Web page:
The man or woman who is properly aligned to God, who has organized themself around God, has everything they need to become a whole person. They are living in their proper place, both body and spirit alive and functioning as God has designed.

It’s here some introspection is required. Who is the man or woman in total self-control? Who operates with continued humble strength, purposeful significance, and gentle dominion?

The book of Hebrews even pointed this conundrum out. Speaking of us, it says:

“’You made him (humanity) for a little while lower than the angels; you have crowned him with glory and honor, putting everything in subjection under his feet.’ Now in putting everything in subjection to him, he left nothing outside his control. At present, we do not yet see everything in subjection to him.”

(Hebrews 2:7-8, ESV)

What this passage tells us is that even though God gave us dominion over his creation, right now it sure doesn’t look like it. Though we were made for humble strength, purposeful significance, and gentle dominion, we don’t have the dominion God made us to have.

The creation wars against us. Other people make decisions, commit sins, and neglect responsibilities that hurt us. Our lives, schedules, and circumstances often overrun us, and we experience anything but dominion. Even our own bodies rebel against us.

Though our psalm today might echo God’s intention for humanity in Genesis 1, we know the catastrophe of Genesis 3. Through sin, we lost our dominion. None of us lives completely in the realm this psalm portrays.

Except for Jesus. He referred to himself often with the same title this psalm gives us—the Son of Man (4). This is where the Hebrews passage helps us. It continues:

“But we see him who for a little while was made lower than the angels, namely Jesus, crowned with glory and honor because of the suffering of death, so that by the grace of God he might taste death for everyone.

(Hebrews 2:7–9, ESV)

This means Christ came and fulfilled humanity’s destiny. He regained dominion. And anyone who trusts in him enters into his new version of humanity—and is, therefore, able to progressively regain the dominion that we lost. It’s through Jesus we become whole, more human than ever before. In him, our out-of-control and untamable species can regain the self-control and dominion we were meant to have.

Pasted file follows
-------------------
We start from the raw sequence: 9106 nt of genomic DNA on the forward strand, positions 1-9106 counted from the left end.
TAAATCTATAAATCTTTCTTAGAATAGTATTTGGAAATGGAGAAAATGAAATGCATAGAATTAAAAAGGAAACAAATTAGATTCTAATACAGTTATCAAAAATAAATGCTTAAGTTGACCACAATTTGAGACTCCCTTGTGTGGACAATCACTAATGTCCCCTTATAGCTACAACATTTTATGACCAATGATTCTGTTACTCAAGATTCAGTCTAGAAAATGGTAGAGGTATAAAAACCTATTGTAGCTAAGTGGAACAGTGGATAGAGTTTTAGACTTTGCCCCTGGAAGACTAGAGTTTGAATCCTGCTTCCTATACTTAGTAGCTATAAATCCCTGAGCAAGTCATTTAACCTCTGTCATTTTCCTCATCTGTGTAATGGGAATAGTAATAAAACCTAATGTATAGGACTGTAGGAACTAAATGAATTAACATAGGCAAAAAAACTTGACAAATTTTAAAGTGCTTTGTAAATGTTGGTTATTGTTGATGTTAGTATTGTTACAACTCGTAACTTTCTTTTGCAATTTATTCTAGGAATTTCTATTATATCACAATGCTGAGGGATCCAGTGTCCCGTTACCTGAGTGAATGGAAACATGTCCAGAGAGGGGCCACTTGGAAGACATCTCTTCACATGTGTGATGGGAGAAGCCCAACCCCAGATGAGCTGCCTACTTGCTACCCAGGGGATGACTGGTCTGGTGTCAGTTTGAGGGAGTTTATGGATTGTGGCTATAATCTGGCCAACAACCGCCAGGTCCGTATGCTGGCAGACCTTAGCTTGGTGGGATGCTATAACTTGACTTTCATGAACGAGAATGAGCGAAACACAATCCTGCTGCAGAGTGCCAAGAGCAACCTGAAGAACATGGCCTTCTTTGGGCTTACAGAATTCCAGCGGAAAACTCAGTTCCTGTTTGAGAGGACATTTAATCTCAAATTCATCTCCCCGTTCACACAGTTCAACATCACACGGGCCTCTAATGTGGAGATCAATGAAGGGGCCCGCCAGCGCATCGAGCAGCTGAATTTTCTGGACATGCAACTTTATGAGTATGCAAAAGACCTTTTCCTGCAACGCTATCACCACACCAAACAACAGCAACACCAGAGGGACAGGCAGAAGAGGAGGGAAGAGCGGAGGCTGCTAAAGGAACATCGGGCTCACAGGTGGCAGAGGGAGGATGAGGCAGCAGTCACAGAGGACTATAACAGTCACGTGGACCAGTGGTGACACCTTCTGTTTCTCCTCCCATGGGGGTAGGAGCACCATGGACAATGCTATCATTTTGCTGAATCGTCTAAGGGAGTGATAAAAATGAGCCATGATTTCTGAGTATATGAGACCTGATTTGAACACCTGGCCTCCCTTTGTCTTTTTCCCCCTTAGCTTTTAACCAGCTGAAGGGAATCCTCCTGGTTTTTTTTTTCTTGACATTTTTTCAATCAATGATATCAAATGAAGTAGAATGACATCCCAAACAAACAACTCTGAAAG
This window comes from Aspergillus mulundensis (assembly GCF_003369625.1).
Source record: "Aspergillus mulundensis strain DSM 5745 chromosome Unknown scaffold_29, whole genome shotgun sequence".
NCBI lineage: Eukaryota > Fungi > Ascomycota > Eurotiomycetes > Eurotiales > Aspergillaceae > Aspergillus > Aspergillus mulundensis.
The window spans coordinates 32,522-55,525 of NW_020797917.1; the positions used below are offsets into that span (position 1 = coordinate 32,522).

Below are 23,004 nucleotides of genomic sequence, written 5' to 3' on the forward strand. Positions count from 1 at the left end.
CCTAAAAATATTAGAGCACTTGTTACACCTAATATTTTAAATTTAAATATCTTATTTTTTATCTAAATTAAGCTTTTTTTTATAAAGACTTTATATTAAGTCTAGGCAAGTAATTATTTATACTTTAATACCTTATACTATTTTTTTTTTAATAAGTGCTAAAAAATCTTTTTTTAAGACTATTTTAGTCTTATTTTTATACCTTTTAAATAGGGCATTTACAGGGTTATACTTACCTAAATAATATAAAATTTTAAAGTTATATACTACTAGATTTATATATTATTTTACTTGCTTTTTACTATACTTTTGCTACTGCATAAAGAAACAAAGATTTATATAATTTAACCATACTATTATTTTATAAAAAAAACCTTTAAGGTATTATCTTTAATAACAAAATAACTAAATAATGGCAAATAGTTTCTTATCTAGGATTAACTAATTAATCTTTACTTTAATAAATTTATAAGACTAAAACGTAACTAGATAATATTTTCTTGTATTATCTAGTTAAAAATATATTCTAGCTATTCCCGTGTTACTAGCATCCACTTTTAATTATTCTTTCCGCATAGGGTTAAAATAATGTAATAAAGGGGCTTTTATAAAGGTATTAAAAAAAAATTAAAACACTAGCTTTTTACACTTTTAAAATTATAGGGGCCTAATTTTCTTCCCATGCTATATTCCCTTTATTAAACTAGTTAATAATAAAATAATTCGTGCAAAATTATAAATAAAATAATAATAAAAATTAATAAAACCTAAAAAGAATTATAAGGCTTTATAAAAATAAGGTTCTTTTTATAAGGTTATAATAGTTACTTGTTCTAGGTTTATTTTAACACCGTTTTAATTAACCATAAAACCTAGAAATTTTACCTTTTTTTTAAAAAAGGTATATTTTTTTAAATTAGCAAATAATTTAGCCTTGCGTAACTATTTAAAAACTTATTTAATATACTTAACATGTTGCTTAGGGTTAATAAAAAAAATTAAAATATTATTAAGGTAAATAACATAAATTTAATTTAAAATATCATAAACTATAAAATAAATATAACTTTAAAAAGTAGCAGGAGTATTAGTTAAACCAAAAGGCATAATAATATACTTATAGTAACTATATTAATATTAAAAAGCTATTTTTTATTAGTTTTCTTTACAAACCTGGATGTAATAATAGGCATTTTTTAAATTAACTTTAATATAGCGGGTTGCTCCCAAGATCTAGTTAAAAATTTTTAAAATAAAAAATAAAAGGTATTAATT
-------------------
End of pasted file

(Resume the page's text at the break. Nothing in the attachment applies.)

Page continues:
In the classic book The Little Prince, a boy from another planet comes to visit the earth. While here, he meets various animals and people, and one of them is a fox. Having never seen a fox, the Little Prince asked him about his life.

“‘My life is monotonous. I hunt chickens and men hunt me. All chickens are alike and all men are alike. So I get a little bored. But if you tame me, my life will be full of sunshine. I shall recognize the sound of a step different from all others. The other steps send me hurrying underground. Yours will call me out of my burrow like the sound of music. And look yonder! Do you see the cornfields? I do not eat bread. Wheat is of no use to me. Those cornfields don’t remind me of anything. And I find that rather sad! But you have hair the color of gold. So it will be marvelous when you have tamed me! Wheat, which is also golden, will remind me of you. And I shall love the sound of the wind in the wheat…’ The fox became silent and gazed for a long time at the little prince. ‘I beg of you… tame me!’”The Little Prince 4

The fox is like us in our natural state—untamed and without purpose or passion or meaning. We need Christ to tame us, to diffuse our lives with significance and meaning. We need him to enter our lives and transform us from within.

Only Jesus can lead us into the wholeness we crave. Only he can reproduce the gentle dominion we were made to experience. Only he can make us thrive. Only he can tame us.


[1] Dallas Willard, Renovation of the Heart: Putting on the Character of Christ (Nottingham, England: Inter-Varsity Press, 2020).
[2] Wendell Berry, Jayber Crow (Berkeley: Counterpoint, 2001).
[3] Rick Warren, The Purpose Driven Life: What on Earth Am I Here For? (Grand Rapids, MI: Zondervan, 2012).
[4] Antoine de Saint-Exupery, The Little Prince, ed. Joy Cowley (Strathfield, NSW, Australia: Big and Small Publishing, 2016).

Nate Holdridge is the senior pastor of Calvary Monterey. He teaches and writes at